Students also noted that across both countries there is commonality in the healthcare challenges and inequities:

I guess also the striking similarities, even though New Zealand and Samoa seem a world apart, both struggle with access to healthcare, education around healthcare and inequity in health. (Christchurch, Q. 1)

Students were required to collate patient information and relevant local health data for their structured case presentations.. Students reported that finding and explaining local data to their partner group helped them develop their research and analysis skills, as well as hone their presentation abilities:

It made us re-evaluate how we do things because when you present to someone who understands the system you do it differently [compared to] when you present to someone who doesn’t. (Christchurch, P. 2)

Epidemiology is the most challenging aspect of the slides … because we have to find the raw data from the admissions books in the wards or the discharge summaries. (Samoa, P. 6)

In summary, informative learning in the GHCR format enabled students to compare and contrast the clinical.

presentations and care of common medical conditions, the health systems, determinants of health and.

cultural impacts on healthcare between New Zealand and Samoa and discuss how these factors influence patient outcomes.

Formative learning related to global health in GHCR

Most students (79%) agreed that collaboration with their international peers in the GHCR was valuable to their learning. Comments from students in both countries indicated that the face-to-face, student-led format of the GHCR videoconference provided a collegial forum for socialising as health professionals-in-training. They expressed reciprocal commitment to each other’s learning and mutual respect:

I like the idea that the classroom is about sharing our case with the Samoan students, and they would share their case with us. (Dunedin, P. 4)

Positive is learning from each other, learning about the different cultures. (Samoa, P. 5)

This sense of collegiality enabled valuable opportunities for student discussions around cultural values and ethics, as well as equity:

It was when they asked, “Why is this such a big difference between Māori (indigenous people of New Zealand) and European statistics?” and everyone looks at each other and how do you answer that question? (Christchurch, P. 1)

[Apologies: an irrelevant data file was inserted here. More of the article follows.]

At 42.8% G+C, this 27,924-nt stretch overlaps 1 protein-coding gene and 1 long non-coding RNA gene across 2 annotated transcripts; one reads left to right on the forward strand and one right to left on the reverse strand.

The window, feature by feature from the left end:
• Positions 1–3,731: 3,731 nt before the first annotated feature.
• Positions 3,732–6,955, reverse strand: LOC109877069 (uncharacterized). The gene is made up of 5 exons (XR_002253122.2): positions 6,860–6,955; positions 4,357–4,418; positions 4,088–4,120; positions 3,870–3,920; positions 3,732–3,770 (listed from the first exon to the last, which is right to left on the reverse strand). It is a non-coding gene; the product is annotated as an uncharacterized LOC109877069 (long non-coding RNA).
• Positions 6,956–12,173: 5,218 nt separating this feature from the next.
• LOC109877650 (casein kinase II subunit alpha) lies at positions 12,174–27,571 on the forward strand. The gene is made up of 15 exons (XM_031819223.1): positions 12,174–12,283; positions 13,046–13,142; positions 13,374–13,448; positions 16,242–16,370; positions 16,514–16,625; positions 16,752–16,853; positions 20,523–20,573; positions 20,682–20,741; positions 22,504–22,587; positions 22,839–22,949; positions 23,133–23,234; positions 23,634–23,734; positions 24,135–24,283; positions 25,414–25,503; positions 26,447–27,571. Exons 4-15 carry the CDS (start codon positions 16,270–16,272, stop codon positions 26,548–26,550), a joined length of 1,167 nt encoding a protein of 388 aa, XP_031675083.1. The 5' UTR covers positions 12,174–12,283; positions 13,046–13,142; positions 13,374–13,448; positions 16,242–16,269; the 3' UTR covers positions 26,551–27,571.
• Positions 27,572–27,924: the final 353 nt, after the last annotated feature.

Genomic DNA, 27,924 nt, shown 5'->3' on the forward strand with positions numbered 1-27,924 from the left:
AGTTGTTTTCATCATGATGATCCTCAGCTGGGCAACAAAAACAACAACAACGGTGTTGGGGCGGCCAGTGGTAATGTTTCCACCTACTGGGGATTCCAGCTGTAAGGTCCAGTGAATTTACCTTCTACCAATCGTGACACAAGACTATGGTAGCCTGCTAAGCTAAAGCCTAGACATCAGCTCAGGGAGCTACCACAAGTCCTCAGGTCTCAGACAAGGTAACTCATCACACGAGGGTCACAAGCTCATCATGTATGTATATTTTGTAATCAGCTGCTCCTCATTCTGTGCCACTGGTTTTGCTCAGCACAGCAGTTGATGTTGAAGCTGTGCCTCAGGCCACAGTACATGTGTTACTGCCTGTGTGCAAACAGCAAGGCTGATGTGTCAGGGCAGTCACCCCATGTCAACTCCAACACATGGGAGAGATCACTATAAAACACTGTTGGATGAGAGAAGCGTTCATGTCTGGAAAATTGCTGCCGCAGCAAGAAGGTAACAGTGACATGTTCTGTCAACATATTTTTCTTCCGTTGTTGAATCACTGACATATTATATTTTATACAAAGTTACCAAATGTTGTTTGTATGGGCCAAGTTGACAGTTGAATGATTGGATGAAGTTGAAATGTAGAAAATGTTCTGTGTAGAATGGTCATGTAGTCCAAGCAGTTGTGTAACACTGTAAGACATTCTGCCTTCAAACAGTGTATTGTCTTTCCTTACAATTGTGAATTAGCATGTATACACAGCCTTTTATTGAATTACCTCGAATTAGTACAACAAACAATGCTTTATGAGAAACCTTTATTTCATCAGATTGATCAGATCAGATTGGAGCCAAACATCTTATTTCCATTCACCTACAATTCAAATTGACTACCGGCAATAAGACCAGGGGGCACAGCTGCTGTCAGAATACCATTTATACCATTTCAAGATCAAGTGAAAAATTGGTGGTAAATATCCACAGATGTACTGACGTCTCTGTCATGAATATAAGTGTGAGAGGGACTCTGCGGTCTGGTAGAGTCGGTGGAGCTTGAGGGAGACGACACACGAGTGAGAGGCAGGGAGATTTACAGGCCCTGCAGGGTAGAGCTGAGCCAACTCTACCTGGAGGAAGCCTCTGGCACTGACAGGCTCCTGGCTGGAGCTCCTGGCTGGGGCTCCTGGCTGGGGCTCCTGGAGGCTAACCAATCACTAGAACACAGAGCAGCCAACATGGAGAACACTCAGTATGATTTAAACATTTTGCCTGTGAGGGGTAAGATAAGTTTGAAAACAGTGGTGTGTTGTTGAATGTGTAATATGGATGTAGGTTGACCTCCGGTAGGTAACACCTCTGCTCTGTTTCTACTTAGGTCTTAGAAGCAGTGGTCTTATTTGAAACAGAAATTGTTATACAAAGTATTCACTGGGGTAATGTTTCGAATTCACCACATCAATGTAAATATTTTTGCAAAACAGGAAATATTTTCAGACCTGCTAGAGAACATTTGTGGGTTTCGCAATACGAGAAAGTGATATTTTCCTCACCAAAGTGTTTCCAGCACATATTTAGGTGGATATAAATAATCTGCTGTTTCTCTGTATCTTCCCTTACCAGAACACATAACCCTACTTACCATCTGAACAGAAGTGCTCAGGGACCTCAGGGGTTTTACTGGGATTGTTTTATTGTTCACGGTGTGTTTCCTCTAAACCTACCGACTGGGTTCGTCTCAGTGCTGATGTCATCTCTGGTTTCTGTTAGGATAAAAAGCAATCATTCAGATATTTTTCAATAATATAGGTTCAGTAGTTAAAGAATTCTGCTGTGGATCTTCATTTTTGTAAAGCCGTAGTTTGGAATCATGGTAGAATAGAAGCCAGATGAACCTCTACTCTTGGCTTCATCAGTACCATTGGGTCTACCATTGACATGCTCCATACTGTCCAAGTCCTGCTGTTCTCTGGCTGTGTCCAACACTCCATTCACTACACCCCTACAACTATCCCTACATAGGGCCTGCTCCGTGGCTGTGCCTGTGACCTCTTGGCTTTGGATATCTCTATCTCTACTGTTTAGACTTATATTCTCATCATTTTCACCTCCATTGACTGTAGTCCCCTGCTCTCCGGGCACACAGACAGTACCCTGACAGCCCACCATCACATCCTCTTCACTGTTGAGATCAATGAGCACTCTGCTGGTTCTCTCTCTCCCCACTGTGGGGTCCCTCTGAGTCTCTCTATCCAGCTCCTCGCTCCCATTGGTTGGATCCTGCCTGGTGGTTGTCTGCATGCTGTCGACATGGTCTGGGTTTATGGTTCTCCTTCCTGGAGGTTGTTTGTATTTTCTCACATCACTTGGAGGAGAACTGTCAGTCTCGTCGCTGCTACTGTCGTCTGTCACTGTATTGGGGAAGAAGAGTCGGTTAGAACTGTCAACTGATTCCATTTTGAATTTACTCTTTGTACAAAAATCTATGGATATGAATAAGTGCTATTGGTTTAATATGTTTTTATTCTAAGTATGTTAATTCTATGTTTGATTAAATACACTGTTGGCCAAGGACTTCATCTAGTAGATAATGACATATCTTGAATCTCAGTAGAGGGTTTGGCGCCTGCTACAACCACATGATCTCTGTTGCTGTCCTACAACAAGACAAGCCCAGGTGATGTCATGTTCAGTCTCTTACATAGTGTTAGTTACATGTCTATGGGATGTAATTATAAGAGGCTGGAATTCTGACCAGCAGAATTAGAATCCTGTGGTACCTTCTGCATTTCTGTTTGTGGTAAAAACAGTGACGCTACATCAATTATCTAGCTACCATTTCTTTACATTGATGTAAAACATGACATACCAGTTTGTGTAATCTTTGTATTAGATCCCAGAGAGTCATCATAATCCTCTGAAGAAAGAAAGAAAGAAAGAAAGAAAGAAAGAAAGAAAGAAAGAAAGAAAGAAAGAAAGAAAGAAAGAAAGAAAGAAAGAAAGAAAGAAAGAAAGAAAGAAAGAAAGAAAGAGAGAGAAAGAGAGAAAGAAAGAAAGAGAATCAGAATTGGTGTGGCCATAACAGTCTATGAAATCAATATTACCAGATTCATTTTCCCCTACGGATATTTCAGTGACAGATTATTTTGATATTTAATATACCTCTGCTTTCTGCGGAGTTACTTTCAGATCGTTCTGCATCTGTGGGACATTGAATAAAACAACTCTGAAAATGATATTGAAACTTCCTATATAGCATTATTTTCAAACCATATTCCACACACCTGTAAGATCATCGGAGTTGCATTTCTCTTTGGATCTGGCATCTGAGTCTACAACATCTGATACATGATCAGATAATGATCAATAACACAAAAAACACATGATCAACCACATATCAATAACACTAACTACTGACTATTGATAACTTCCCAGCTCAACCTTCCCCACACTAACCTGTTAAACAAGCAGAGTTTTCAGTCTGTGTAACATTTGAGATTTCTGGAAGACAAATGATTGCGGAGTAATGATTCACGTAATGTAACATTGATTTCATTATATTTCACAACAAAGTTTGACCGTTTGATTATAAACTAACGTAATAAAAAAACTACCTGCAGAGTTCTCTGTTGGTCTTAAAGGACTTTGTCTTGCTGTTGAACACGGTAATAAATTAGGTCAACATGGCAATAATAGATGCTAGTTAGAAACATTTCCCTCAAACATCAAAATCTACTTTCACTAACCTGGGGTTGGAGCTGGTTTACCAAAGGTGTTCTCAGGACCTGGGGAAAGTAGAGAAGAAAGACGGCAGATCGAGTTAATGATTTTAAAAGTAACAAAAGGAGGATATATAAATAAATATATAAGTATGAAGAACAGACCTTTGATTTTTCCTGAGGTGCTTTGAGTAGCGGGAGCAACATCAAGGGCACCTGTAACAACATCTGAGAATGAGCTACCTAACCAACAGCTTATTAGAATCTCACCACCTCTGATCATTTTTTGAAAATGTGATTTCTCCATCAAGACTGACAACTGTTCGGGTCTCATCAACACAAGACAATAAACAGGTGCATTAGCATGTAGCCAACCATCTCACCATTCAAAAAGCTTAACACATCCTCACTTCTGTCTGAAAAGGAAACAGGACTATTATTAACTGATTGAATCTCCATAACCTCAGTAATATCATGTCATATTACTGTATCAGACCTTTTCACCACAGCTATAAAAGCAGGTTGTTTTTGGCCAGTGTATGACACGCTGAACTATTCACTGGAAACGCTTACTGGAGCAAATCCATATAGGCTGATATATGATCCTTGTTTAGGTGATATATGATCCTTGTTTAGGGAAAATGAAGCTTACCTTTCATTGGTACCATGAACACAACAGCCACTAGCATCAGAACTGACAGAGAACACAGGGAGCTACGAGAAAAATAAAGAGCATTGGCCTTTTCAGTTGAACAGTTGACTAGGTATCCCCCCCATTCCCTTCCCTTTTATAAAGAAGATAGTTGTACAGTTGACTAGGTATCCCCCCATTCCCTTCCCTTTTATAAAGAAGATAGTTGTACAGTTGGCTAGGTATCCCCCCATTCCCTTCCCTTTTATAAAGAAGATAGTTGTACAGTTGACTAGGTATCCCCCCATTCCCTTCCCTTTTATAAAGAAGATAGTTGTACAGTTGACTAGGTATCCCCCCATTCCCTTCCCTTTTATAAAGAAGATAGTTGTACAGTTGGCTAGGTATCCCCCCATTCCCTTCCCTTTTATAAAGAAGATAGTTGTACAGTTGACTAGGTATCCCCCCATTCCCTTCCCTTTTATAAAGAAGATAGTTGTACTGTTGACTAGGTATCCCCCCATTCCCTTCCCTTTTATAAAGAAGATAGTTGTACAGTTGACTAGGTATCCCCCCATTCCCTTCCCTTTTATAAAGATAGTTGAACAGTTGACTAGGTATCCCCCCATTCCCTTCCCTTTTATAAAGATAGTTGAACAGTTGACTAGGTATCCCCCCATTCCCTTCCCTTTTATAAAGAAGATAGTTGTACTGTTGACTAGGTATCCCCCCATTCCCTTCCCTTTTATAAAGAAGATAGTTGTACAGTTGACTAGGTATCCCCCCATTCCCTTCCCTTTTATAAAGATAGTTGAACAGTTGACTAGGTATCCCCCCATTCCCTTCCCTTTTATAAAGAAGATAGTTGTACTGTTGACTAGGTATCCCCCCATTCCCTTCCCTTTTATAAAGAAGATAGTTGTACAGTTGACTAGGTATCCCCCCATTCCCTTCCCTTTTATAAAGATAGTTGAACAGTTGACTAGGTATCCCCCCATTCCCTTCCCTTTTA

It was good to be prompted to think about how sexual health is a much more taboo subject in Samoa and how this impact on sexual health education and access to care. (Dunedin, Q. 7)

Students particularly valued the spontaneous discussions that followed their formal presentations (Table 4). These peer interactions helped establish engagement between students in the virtual classroom:

The classroom session as a whole is just great, but I think just getting to talk to people at the end outside of our scripted presentations was really cool, to have that back and forth, to talk about things as they came up, and that we found to be really interesting. (Christchurch, P. 4)

Samoan and New Zealand students socialised with values of collegiality, equality and reciprocity, expressing mutual commitment to learn together:

... a great learning experience for me. Understanding especially how culture, environment and health systems do affect healthcare immensely for different populations. The online video conferencing really does help in sharing similarities and differences. (Samoa, Q. 10)

Transformative learning related to global health in GHCR

Students reported their interactions in GHCR exposed them to diverse opinions and new perspectives from.

their international peers. For some this triggered changes in their viewpoints and aspirations for their future.

medical practice. A number of Samoan students expressed a vision for progress to improve their own.

healthcare system and become agents of change:

Primary health care is the change I want to improve here, going out to rural places, creating awareness programmes. (Samoa, P. 1)

New Zealand and Samoan students recognised the importance of comparing their health systems in order to recognise the strengths of each country’s system, as well as areas for improvement for each: